12. Healthy Lives Symposium, May 24 Lansing Community College
Attached please find information regarding the Capitol Area Health Alliance-Healthy Lifestyle Symposium scheduled for Thursday, May 24, 2007 at Lansing Community College. This should be an excellent opportunity to share your ideas regarding concrete steps that the tri-county area can take to encourage establishing a culture supportive of the pursuit and maintenance of healthy lifestyles for people who live in our communities. I hope at least some of you will be able to attend this important dialogue. Please feel free to share this brochure widely with other health promotion colleagues across campus and in the community. This is a free, one-day workshop but you must register to attend. You can fax, email or mail your registration that is enclosed in following link. Please see this link for the full schedule of sessions being offered.
13. Value Added Producer Grant Applications Due May 17
Helping farm producers move into value-added agricultural enterprises
The window for submitting applications for the Value-Added Producer Grant is now open. Please visit the link below for more details. Farmers’ who are seeking an opportunity to create a new value added product and are interested in writing a grant to fund this endeavor may wish to visit the USDA web site and check out this opportunity.
Formerly known as the Value-Added Development Grants Program, the Value-Added Producer Grant Program (VAPG) is a competitive grants program administered by the Rural Business Cooperative Service at USDA.
Some examples of previous funded projects are:
The definition of a value-added product includes:
The definition of value-added product includes any agricultural product or commodity used to produce renewable energy on a farm or ranch.
and Financial Information
The most recent information on funding availability and applications is available through each state's USDA Rural Development Office. A list of every state office is printed at www.rurdev.usda.gov/rbs/coops/vadgstateoffice.html.
When applying for a grant, applicants must choose between two different types of activities for funding:
Applicants are eligible to apply for only one of these two types of grants each grant cycle The maximum grant award is $500,000, but smaller grants have priority.
The request for proposal (RFP) includes a list of evaluation criteria that are used to score applications for strength and merit. Reviewers award points to each application based on how well the applicant has addressed the requirements spelled out in the evaluation criteria. The program requires a one-to-one match. A cash match is defined as actual funds dedicated to the project. An in-kind match includes time, equipment, space, staff salaries, etc.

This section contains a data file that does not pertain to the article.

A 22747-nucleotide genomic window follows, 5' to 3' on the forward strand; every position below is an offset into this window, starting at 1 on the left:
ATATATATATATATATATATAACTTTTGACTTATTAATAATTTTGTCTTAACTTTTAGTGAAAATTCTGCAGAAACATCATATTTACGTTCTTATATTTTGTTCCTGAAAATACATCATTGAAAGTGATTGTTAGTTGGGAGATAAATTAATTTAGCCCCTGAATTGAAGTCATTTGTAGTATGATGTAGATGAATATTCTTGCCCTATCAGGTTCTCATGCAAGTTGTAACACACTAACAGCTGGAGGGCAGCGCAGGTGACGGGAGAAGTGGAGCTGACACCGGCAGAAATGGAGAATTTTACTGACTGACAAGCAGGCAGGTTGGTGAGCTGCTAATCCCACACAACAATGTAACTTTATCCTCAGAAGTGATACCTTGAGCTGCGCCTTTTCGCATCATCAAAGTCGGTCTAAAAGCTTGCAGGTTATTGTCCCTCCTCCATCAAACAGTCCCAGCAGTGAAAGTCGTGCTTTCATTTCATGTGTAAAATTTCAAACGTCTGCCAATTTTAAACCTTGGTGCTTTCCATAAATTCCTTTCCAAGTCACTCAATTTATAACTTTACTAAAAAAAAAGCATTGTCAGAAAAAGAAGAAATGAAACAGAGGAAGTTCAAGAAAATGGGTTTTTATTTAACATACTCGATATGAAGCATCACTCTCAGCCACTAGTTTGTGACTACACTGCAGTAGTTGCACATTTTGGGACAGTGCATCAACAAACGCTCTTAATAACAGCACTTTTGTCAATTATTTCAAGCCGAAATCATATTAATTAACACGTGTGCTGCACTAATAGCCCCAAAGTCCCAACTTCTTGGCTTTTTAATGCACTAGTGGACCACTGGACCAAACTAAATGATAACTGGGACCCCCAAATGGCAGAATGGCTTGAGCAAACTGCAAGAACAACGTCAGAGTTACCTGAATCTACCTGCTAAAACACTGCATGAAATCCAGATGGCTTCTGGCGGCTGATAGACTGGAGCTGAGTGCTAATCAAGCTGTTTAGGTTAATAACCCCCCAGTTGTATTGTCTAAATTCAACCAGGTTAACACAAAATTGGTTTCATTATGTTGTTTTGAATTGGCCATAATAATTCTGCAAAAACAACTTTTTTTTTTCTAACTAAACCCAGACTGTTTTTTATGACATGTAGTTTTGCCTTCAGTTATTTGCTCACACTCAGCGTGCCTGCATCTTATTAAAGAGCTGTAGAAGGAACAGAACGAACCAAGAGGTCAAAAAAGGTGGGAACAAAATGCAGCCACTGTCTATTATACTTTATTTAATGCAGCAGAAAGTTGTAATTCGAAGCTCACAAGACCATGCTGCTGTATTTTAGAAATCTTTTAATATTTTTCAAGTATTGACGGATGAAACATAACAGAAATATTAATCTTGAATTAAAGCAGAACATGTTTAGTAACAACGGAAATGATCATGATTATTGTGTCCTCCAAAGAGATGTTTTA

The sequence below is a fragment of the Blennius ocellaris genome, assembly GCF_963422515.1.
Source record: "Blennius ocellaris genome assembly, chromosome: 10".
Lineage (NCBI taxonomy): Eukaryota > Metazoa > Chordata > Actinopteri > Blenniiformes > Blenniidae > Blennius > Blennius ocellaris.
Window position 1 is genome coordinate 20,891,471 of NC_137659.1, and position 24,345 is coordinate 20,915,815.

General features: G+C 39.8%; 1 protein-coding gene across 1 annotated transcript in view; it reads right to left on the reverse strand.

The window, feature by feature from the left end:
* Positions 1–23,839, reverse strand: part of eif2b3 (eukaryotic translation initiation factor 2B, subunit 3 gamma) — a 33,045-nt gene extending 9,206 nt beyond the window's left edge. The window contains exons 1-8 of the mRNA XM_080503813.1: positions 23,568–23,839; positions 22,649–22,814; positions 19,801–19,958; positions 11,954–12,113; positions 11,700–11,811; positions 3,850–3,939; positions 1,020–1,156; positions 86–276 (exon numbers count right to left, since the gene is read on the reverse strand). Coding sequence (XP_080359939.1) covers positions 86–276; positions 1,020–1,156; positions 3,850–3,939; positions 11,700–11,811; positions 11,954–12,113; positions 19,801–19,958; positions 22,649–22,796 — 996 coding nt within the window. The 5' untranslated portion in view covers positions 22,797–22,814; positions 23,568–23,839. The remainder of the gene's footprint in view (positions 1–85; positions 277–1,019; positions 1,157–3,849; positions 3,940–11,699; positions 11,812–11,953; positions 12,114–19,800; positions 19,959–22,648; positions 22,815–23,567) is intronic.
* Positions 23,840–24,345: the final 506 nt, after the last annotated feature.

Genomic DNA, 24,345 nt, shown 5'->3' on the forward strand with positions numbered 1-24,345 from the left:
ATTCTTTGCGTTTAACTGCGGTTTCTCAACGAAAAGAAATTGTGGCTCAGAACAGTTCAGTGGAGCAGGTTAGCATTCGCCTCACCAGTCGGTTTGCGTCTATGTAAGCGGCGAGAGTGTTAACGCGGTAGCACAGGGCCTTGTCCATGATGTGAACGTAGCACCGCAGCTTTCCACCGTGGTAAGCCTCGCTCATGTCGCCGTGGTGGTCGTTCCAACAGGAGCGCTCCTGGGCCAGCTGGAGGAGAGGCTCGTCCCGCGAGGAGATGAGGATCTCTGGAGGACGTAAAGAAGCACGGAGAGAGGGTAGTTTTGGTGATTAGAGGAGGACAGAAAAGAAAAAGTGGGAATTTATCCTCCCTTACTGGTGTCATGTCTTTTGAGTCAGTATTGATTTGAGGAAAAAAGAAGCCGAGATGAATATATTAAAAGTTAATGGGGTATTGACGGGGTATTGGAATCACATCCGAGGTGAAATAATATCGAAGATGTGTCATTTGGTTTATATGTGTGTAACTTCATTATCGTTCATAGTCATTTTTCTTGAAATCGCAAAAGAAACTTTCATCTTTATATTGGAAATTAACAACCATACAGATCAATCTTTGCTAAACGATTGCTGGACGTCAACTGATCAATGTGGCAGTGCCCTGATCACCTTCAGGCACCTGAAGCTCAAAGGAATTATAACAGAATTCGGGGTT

Applicants are advised to contact their State USDA Rural Development Office to discuss a proposed project and ask for information about the VAPG program. Completed applications are submitted to that state USDA office for review. Prospective applicants should also be in touch with the marketing divisions of their state Departments of Agriculture, many of which offer workshops on how best to apply for the program. Such workshops can provide information, applications, and guidance on when and how to apply for a grant.
14. SARE (Sustainable Ag Research and Extension) Grants
Farmer/Rancher Grant Due apx Dec 1, 2007
1) North Central Region Sustainable Agriculture Research and Education Farmer Rancher Grant Program (NCR SARE FRGP). You can find a description of that program at http://ncr.sare.org/prod.htm Typically the call for proposals is issued around Labor Day each year and the proposals are due just after Thanksgiving. The grants in this program are to support farmer research and/or education that helps farms enhance their sustainability. You will see examples on line.
. Does the proposal identify a problem and have a specific innovative plan for solving it? Here are some questions to ask about your idea and proposal for this grant.
1. How well does the proposal make use of existing knowledge of the identified problem(s)? On a
scale from 1 (little use) to 5 (high use), how would you rate the proposal?
2. Outcome: How well does the proposal evaluate economic, environmental, and social impacts of the project? On a scale of 1 (low) to 5 (high), how would you rate the proposal?
3. Is the budget appropriate for the work to be done (expenses are for project work), and affordable for other producers? You do not need to scrutinize the budget for items that can and cannot be funded since University accountants will do that. We can correct budget errors, so do not disqualify people for errors like asking for more than the grant allows. Please look only at overall appropriateness.
On a scale from 1 (not appropriate) to 5 (appropriate), how would you rate the proposal?
4. Outreach: Does the proposal include a plan to share information with others (via workshops, field days, meetings, publications, etc.)? Does it include cooperation with farmers, ranchers, or organizations that can help with outreach? On a scale from 1 (low) to 5 (high), how would you rate the proposal?
5. Will the proposal make a meaningful contribution toward advancing sustainable agriculture? On a scale of 1 (none) to 5 (abundant), how would you rate the proposal?
Organic Vegetable and Crop Outreach Specialist
Michigan State University
C.S. Mott Sustainable Food Systems
303 Natural Resources Bldg.
East Lansing, MI 48824
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